Logan Verrett (NYM) – The recommendation for Verrett is more about price point and Kershaw than it is about him. No offense to Logan or his family members. Verrett struggled in AAA rotating between the pen and a starting spot, allowing a 4.59 ERA, but Las Vegas is a very difficult pitching environment and the peripherals weren’t bad (4.09 FIP). He’s been similarly effective in the bullpen at the major league level (4.07 FIP) but earned superior results (3.06 ERA) thanks to some good fortune (.207 BABIP, 75.8 LOB percentage). Vegas has pegged the Marlins with an implied run total of just 3.2 runs (lowest among the non-Kershaw division) and listed Verrett as a strong -180 favorite. The upside in Verrett is largely the low price tag which allows you to comfortably fit Kershaw in without impacting your ability to spend on bats. He’s only a viable target on multiple SP sites as a way to unlock Kershaw.
Additional starting pitcher notes: Tim Hudson (SF) is a more established version of Verrett with a weaker K Rate. Vegas has posted a similar implied run total line on the Reds and he’s a similar favorite but the gap in expected K Rate pushes him down in our model. He’s priced similarly as a punt and you might feel safer deploying him, but the high contact approach doesn’t play as well in DFS. Carlos Carrasco (CLE), Garrett Richards (LAA), and Cole Hamels (TEX) are all overpriced for their matchups. Carrasco faces a contact heavy Royals offense that ranks fourth in wRC+ against RHP. Hamels has to pitch in Arlington which is the best hitting environment in play. The matchup with the Athletics is largely neutral but his K Rate has predictably stumbled with the move to the AL. He’s a bit overpriced. Richards is probably our favorite tournament target of the group. His price is a bit discounted from the other two and the Mariners are a fairly neutral matchup. In that same game, Taijuan Walker (SEA) is a viable tournament alternative, largely due to price and strikeout ability. The matchup is terrible for strikeouts but his ability outpaces his price tag. On some sites with softer pricing you might be able to reach up to him as a second starter alongside Kersahw, but I’m most commonly finding the salary relief from punting with Verrett as the best direction.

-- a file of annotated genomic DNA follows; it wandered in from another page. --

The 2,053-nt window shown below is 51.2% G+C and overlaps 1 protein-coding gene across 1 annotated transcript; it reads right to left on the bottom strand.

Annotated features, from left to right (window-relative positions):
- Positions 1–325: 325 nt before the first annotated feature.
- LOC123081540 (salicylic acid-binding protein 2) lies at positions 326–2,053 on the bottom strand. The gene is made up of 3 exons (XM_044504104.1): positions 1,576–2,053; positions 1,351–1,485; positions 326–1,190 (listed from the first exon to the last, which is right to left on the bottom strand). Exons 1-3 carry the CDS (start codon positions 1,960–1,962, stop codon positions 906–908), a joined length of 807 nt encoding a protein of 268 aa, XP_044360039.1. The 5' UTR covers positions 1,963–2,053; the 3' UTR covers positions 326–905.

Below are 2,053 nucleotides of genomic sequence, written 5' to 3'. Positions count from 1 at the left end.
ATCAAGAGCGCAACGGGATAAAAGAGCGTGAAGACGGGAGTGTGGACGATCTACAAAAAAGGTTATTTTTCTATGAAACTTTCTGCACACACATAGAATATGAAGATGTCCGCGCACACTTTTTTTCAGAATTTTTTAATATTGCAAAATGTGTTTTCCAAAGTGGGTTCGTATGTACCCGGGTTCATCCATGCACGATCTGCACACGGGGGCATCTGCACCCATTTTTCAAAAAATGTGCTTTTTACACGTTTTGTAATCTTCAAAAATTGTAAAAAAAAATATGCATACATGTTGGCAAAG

Macro Thinking, Stacks, and Tournament Notes:
This is a new section we’ve created to try and offer more dedicated macro thinking to our analysis and hopefully add more value to those playing tournaments. The format is a bit of a work in progress and we welcome feedback (firstname.lastname@example.org) if you have suggestions.
Top Tournament Stacks/Cash Game Mini Stacks:
1) Minnesota Twins
2) Baltimore Orioles
We hit on the positive contextual factors for these two teams throughout the positional analysis and have a large drop off in team offensive rankings following the Cubs. These are the best full stacks for tournaments and teams you should force some exposure to in cash games.
1) New York Mets
2) Arizona Diamondbacks
3) San Francisco Giants
4) Washington Nationals
5) Houston Astros
The Mets are priced out of cash game consideration on most sites, but they remain a strong tournament target for stacks. Nicolino doesn’t miss many bats, the bullpen behind him isn’t very deep, and the Mets lineup has a lot of depth to it with Wright and Cespedes added in the second half.
James Shields is very homer prone and in a difficult park to hide those tendencies. His velocity has also been down the last two outings and he’s got enough name value that I think stacking against him will be contrarian. Inciarte-Peralta-Pollock-Goldschmidt is a fine start with Castillo an option to get exposure to a thin position.